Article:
Hucks v Cole: CA 1968

(Reported 1993) A doctor failed to treat with penicillin a patient, the plaintiff, in a maternity ward. She was suffering from septic spots on her skin though he knew them to contain organisms capable of leading to puerperal fever. Several distinguished doctors gave evidence that they would not, in the circumstances, have treated with penicillin.
Held: The defendant was negligent. There was a lacuna in professional practice and that the defendant had knowingly taken an easily avoidable risk which elementary training had instructed him to avoid. As, in the court’s judgment, there was no proper basis for the practice of not giving penicillin it was not reasonable for the medical practitioner to expose his patient to that risk.

In cases of diagnosis and treatment there are cases where, despite a body of professional opinion sanctioning the defendant’s conduct, the defendant can properly be held liable for negligence.
Sachs LJ said: ‘When the evidence shows that a lacuna in professional practice exists by which risks of grave danger are knowingly taken, then, however small the risk, the court must anxiously examine that lacuna-particularly if the risk can be easily and inexpensively avoided. If the court finds, on an analysis of the reasons given for not taking those precautions that, in the light of current professional knowledge, there is no proper basis for the lacuna, and that it is definitely not reasonable that those risks should have been taken, its function is to state that fact and where necessary to state that it constitutes negligence. In such a case the practice will no doubt thereafter be altered to the benefit of patients. On such occasions the fact that other practitioners would have done the same thing as the defendant practitioner is a very weighty matter to be put on the scales on his behalf; but it is not, as Mr. Webster readily conceded, conclusive. The court must be vigilant to see whether the reasons given for putting a patient at risk are valid in the light of any well-known advance in medical knowledge, or whether they stem from a residual adherence to out-of-date ideas.’

Sachs LJ, Denning MR, Diplock LJ
[1993] 4 Med LR 393, Times. 9 May 1968
England and Wales
Cited by:
CitedBolitho v City and Hackney Health Authority HL 24-Jul-1997
The plaintiff suffered catastrophic brain damage as a result of cardiac arrest induced by respiratory failure as a child whilst at the defendant hospital. A doctor was summoned but failed to attend, and the child suffered cardiac arrest and brain . .
CitedAB and others v Leeds Teaching Hospital NHS Trust, Cardiff and Vale NHS Trust QBD 26-Mar-2004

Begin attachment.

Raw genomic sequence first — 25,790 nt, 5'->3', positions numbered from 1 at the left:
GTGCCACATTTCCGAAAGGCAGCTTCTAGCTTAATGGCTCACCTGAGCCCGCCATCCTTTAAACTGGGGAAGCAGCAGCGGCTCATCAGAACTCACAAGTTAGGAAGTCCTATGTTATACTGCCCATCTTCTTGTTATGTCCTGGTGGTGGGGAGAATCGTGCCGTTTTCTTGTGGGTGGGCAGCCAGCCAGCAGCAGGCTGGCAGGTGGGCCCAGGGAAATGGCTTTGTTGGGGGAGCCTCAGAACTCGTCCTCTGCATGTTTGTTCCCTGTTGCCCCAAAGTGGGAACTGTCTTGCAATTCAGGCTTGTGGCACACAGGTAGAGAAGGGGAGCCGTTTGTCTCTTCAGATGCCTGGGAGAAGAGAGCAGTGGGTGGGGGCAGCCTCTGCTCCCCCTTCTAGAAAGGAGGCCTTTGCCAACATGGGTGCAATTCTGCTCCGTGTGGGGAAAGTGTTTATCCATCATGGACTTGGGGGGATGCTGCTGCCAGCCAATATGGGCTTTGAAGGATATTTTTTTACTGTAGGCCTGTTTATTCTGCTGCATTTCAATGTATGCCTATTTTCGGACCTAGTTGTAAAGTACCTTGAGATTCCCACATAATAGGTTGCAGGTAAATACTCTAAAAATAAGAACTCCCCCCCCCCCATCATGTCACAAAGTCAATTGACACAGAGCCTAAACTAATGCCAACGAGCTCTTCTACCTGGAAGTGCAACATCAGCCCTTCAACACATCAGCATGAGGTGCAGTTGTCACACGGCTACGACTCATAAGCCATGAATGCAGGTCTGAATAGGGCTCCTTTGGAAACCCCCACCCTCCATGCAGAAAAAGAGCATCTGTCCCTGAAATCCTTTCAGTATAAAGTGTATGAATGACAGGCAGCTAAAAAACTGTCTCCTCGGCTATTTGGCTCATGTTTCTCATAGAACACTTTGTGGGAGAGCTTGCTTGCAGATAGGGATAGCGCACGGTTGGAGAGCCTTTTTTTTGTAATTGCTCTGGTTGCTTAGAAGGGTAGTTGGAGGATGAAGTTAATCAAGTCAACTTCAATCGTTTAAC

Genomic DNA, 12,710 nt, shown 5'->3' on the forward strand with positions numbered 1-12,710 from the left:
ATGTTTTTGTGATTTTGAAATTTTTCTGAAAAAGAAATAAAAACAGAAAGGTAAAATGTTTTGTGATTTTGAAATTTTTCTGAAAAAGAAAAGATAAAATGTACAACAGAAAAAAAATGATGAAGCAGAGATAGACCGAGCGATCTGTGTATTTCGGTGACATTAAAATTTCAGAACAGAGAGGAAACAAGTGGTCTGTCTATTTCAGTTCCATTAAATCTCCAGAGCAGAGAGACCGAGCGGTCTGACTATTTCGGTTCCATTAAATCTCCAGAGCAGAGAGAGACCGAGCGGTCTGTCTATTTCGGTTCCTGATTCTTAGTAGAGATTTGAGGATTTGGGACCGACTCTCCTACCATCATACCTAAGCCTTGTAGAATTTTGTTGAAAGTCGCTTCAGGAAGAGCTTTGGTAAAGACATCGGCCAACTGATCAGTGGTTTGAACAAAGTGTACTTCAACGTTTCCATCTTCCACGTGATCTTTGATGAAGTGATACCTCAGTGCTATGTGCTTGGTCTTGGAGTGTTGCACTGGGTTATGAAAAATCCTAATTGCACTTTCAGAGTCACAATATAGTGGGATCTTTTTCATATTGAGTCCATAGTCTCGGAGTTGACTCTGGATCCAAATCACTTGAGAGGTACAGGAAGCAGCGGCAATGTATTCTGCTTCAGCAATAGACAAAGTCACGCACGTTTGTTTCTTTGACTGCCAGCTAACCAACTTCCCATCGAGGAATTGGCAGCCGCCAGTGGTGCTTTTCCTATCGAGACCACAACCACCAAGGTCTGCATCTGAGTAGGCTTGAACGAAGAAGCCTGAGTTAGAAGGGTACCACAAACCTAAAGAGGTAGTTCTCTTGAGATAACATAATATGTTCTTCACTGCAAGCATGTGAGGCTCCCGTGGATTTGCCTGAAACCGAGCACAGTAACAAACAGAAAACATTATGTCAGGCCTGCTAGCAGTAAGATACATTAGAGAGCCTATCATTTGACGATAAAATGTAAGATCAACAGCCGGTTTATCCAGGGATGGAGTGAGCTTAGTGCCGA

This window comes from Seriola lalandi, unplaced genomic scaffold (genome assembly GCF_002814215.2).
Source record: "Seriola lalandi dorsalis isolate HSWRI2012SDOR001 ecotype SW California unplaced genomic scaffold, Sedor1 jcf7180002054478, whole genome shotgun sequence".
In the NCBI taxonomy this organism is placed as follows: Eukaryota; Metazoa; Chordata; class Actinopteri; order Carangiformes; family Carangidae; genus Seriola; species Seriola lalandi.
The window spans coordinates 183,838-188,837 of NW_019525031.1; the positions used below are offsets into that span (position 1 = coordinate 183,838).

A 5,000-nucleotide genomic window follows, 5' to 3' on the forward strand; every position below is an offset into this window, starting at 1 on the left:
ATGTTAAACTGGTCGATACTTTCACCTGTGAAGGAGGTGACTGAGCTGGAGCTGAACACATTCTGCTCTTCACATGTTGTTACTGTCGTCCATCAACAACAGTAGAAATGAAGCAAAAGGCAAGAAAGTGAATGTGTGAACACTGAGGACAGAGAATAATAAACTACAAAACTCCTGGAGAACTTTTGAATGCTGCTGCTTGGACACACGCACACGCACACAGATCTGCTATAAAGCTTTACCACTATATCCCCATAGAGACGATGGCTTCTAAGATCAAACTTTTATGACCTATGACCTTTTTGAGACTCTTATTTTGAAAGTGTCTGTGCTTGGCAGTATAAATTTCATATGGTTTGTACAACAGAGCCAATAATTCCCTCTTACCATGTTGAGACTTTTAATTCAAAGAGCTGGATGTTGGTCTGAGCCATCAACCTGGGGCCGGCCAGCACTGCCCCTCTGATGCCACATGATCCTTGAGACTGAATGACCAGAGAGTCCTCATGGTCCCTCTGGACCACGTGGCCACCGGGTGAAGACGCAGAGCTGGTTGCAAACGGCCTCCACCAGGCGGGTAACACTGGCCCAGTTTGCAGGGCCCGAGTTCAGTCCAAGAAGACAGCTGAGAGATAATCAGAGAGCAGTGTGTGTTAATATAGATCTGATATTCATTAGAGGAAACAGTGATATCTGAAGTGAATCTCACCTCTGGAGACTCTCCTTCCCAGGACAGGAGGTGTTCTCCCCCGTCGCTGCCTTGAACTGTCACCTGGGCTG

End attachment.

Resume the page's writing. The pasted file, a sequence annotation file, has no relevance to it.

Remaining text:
Representative claims were made against the respondents, hospitals, pathologists etc with regard to the removal of organs from deceased children without the informed consent of the parents. They claimed under the tort of wrongful interference.
CitedHannigan v Lanarkshire Acute Hospital NHS Trust SCS 21-Sep-2012
Opinion – The pursuer alleged negligence in the defenders conduct of a hysterectomy. . .
CitedEcclestone v Medway NHS Foundation Trust QBD 12-Apr-2013
. .
CitedICL Tech Ltd v Johnston Oils Ltd SCS 25-Sep-2013
. .
CitedCoyle v Lanarkshire Health Board SCS 24-Oct-2013
. .
CitedDineley v Lothian Health Board SCS 29-Aug-2007
Opinion . .
CitedMagill v Royal Group of Hospitals and Another QBNI 28-Jan-2010
. .
CitedMinistry of Justice v Carter CA 18-Jun-2010
. .
CitedGanz v Childs and Others QBD 11-Jan-2011
. .
CitedWisniewski (a Minor) v Central Manchester Health Authority CA 1-Apr-1998
Whether there existed a respectable body of medical opinion which would have taken the same steps as the doctor, leaving in the circumstances, the baby with d irreversible damage to his brain in the 13 minutes immediately prior to his birth at . .
CitedDougan v Lanarkshire Acute Hospitals NHS Trust OHCS 3-Apr-2001
. .
CitedMirza v Birmingham Health Authority QBD 31-Jul-2001
The claimant had undergone heart surgery as an infant in 1976, and claimed damages for professional negligence. The procedure involved a dangerous procedure, a resection of coarctation. As a consequence, the Claimant suffered a number of problems . .
CitedHonisz v Lothian Health Board and others SCS 10-Feb-2006
Inner House . .
CitedScott v Lothian University Hospitals NHS Trust SCS 13-Jun-2006
Outer House . .

Lists of cited by and citing cases may be incomplete.

Professional Negligence

Updated: 22 January 2022; Ref: scu.183813